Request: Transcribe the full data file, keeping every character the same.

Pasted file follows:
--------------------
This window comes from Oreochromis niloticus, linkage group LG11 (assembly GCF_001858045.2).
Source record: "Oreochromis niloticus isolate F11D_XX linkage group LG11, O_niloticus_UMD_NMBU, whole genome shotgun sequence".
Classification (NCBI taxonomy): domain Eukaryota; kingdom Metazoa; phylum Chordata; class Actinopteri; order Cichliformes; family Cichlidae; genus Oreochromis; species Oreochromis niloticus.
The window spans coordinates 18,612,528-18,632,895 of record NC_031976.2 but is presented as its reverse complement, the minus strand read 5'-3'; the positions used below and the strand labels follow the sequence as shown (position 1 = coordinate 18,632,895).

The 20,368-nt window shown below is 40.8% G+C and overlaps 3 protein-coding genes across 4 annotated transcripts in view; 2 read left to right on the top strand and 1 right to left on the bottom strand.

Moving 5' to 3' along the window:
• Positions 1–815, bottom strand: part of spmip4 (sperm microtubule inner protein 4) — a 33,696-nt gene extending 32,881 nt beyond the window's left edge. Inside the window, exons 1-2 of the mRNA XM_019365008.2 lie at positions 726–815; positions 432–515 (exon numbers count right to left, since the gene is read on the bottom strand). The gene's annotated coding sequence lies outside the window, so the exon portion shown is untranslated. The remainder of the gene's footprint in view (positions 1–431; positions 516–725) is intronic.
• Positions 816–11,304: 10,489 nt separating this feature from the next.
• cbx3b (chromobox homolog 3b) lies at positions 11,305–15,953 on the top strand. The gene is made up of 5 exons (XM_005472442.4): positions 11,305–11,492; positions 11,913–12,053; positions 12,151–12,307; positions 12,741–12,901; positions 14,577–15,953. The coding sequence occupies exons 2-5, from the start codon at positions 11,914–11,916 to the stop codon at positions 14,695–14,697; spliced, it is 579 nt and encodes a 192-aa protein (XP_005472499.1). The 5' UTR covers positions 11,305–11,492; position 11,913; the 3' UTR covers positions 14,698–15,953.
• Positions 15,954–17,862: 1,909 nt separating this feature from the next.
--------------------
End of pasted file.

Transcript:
This window comes from Oreochromis niloticus, linkage group LG11 (assembly GCF_001858045.2).
Source record: "Oreochromis niloticus isolate F11D_XX linkage group LG11, O_niloticus_UMD_NMBU, whole genome shotgun sequence".
Classification (NCBI taxonomy): domain Eukaryota; kingdom Metazoa; phylum Chordata; class Actinopteri; order Cichliformes; family Cichlidae; genus Oreochromis; species Oreochromis niloticus.
The window spans coordinates 18,612,528-18,632,895 of record NC_031976.2 but is presented as its reverse complement, the minus strand read 5'-3'; the positions used below and the strand labels follow the sequence as shown (position 1 = coordinate 18,632,895).

The 20,368-nt window shown below is 40.8% G+C and overlaps 3 protein-coding genes across 4 annotated transcripts in view; 2 read left to right on the top strand and 1 right to left on the bottom strand.

Moving 5' to 3' along the window:
• Positions 1–815, bottom strand: part of spmip4 (sperm microtubule inner protein 4) — a 33,696-nt gene extending 32,881 nt beyond the window's left edge. Inside the window, exons 1-2 of the mRNA XM_019365008.2 lie at positions 726–815; positions 432–515 (exon numbers count right to left, since the gene is read on the bottom strand). The gene's annotated coding sequence lies outside the window, so the exon portion shown is untranslated. The remainder of the gene's footprint in view (positions 1–431; positions 516–725) is intronic.
• Positions 816–11,304: 10,489 nt separating this feature from the next.
• cbx3b (chromobox homolog 3b) lies at positions 11,305–15,953 on the top strand. The gene is made up of 5 exons (XM_005472442.4): positions 11,305–11,492; positions 11,913–12,053; positions 12,151–12,307; positions 12,741–12,901; positions 14,577–15,953. The coding sequence occupies exons 2-5, from the start codon at positions 11,914–11,916 to the stop codon at positions 14,695–14,697; spliced, it is 579 nt and encodes a 192-aa protein (XP_005472499.1). The 5' UTR covers positions 11,305–11,492; position 11,913; the 3' UTR covers positions 14,698–15,953.
• Positions 15,954–17,862: 1,909 nt separating this feature from the next.